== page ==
The uproar was so great that when I went to Detroit immediately following my First Mass at my home parish in Cleveland (where, may I say, everyone loved me) and before the appointment was to be finalized later that summer, I was met with less than open arms. The Pastor, Paul Francis Ratterman, was so shook that he would not meet me at the Rectory, which adjoined the church. Instead, we met at the Monastery next door. He did not want anyone from the parish seeing me walk up to the rectory.
I want to say here, for the record, that five years later in 1979 when I left the parish for a new assignment, Paul and I departed having established a wonderful relationship both professionally and personally.
Now, I’m telling you all this because I hope you will see why my attitude in starting this ministry was, well, I had nothin’ left to lose. This was in the midst of many people informing the powers that be that not only did they not want me, they also did not like me, this before they had even met me.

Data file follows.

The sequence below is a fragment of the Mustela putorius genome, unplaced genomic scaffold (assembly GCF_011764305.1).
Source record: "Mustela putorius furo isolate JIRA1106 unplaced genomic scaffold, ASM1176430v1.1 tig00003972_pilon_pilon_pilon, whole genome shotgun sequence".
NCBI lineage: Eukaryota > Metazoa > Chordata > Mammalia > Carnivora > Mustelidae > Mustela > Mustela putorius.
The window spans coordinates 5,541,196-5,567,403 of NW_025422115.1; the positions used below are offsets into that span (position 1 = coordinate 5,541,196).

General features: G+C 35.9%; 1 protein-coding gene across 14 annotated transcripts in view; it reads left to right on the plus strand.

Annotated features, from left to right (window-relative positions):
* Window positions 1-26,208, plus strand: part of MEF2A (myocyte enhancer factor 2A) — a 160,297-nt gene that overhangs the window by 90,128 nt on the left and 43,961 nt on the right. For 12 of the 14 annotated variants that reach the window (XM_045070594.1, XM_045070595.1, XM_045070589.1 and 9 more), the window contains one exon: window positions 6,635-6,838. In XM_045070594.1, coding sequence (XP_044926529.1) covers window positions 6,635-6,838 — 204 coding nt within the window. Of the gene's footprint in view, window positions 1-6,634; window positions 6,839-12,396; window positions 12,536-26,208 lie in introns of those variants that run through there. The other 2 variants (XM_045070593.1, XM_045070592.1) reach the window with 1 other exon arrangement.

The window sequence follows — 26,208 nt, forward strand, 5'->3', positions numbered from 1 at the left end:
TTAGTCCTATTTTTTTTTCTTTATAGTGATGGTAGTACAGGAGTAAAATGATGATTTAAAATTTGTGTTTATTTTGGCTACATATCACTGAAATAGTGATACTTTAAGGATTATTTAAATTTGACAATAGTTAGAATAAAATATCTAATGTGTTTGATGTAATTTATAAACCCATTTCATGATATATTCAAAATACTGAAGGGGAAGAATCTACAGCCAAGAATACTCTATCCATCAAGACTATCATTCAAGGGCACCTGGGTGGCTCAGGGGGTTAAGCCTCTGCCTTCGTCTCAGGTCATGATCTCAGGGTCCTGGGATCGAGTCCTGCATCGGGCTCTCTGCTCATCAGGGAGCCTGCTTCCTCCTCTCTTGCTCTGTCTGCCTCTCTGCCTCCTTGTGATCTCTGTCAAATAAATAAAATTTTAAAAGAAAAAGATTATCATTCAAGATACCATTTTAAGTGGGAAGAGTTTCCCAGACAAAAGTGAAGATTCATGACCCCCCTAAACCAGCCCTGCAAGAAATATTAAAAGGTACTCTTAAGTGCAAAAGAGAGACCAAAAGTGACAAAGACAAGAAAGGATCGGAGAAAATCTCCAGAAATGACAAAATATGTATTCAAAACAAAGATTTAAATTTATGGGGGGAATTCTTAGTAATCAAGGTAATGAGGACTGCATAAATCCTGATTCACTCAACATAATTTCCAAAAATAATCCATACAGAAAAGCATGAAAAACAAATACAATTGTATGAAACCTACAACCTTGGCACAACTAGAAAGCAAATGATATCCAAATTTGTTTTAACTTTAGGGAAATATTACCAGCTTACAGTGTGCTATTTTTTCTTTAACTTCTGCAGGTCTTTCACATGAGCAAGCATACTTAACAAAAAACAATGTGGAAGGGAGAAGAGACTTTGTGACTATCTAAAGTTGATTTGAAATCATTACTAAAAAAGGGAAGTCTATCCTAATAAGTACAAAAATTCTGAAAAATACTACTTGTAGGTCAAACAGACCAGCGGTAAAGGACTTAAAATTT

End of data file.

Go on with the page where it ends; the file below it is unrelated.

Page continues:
“Freedom’s just another word for nothin’ left to lose.”
You may ask what does this particular lesson in freedom have to do with bussing. I’ll tell you. As I recalled this old memory I also recalled the reference to bussing in the Democratic debate from the previous week. Kamala Harris mentioned – without getting to her purpose in mentioning it – that as a young girl of 7 she was the second class that participated in bussing policies that were put into effect to address racial segregation in the nation’s schools. In her case it was Berkley, California.